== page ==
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Authors: Robert Sims

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Tropic of Death

BOOK: Tropic of Death
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Tropic of Death
Robert Sims
(2009)
Rating:
**
Tags:
Australian Fiction, Australia, Serial Murder Investigation, Detective and Mystery Stories; Australian, Melbourne (Vic.)

### Product Description

When a little girl finds a severed head buried in sand on a beach in Whitley, the locals are sent into a tailspin. Little do they know it''s only the first of series of grisly murders that will sully their normally idyllic resort town.After the body of local greens activist Rachel Macarthur is discovered minus her head and hands, the local police call on Melbourne profiler, Detective Rita Van Hassel, to help track down the killer.What Rita finds on arriving in Whitley are not the tranquil tropical waters and magical hinterland rainforest of the tourist ads for northern Queensland, but a seething hotbed of intrigue and malignant passion, where nothing is as it seems and no one can be trusted.As the murders continue, the pressure on Rita reaches boiling point, and she must muster all her profiling knowledge and ingenuity to help catch the killer before he strikes again.

### About the Author

Robert Sims grew up in Melbourne, going straight from high school to journalism and working in an array of newspaper and radio jobs. He took a career break from journalism to complete a degree in Politics + Philosophy, then spent more than 20 years in London working for Independent Radio News and ITN. Robert and his wife and young sons now live in Melbourne.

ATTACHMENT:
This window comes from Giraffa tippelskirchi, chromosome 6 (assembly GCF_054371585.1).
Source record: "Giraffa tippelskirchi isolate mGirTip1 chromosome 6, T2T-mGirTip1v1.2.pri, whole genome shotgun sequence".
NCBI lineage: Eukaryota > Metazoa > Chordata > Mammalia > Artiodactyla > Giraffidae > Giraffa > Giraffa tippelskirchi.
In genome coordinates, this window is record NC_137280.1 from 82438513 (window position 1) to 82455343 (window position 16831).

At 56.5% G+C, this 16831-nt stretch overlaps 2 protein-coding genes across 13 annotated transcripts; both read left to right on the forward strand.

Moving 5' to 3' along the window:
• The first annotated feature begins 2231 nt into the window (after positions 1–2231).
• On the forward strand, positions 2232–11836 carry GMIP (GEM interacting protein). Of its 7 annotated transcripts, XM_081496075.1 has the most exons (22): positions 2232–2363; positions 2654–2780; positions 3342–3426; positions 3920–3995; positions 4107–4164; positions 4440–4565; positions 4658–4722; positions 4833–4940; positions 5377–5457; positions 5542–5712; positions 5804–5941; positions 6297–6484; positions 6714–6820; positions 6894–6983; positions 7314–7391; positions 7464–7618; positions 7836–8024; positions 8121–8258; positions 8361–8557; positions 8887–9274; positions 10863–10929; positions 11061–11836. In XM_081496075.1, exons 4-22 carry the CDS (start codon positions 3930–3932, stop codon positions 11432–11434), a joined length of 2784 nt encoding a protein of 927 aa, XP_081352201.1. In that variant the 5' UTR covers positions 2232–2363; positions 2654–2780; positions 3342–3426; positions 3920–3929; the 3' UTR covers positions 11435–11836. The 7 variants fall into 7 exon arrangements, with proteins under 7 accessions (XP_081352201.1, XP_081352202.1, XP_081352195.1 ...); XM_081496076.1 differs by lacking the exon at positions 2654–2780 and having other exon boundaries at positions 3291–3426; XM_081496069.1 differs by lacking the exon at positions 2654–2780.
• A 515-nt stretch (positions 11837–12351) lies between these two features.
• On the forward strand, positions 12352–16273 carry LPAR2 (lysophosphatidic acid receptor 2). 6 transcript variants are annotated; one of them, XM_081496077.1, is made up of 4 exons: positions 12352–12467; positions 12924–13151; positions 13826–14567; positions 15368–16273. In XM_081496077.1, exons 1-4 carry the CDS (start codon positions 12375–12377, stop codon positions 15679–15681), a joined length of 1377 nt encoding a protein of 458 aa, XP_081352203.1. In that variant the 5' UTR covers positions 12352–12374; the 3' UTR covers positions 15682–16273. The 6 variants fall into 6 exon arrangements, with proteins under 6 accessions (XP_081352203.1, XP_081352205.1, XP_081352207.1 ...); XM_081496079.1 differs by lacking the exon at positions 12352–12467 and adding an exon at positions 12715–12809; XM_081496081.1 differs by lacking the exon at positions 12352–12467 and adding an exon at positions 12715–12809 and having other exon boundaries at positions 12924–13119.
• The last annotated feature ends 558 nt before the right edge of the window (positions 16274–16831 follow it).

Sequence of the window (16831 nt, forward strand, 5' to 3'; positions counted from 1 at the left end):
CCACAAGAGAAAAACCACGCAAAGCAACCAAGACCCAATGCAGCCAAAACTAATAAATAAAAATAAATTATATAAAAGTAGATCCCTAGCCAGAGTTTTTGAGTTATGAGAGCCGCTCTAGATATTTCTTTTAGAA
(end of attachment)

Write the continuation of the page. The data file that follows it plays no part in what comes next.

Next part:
Robert Sims grew up in Melbourne, going straight from high school to journalism and working in an array of newspaper and radio jobs. He took a career break from journalism to complete a degree in politics and philosophy, then spent more than twenty years in London working for Independent Radio News, ITN and the BBC. Robert and his wife and young sons now live in Melbourne.

Tropic of Death
is Robert’s second novel; his first,
The
Shadow Maker
, was published in 2007.

This is a work of fiction. Names, characters, places and incidents either are the product of the author’s imagination or are used fictitiously, and any resemblance to actual persons, living or dead, business establishments, events or locales is entirely coincidental.

First published in 2009

Copyright (c) Robert Sims 2009

All rights reserved. No part of this book may be reproduced or transmitted in any form or by any means, electronic or mechanical, including photocopying, recording or by any information storage and retrieval system, without prior permission in writing from the publisher.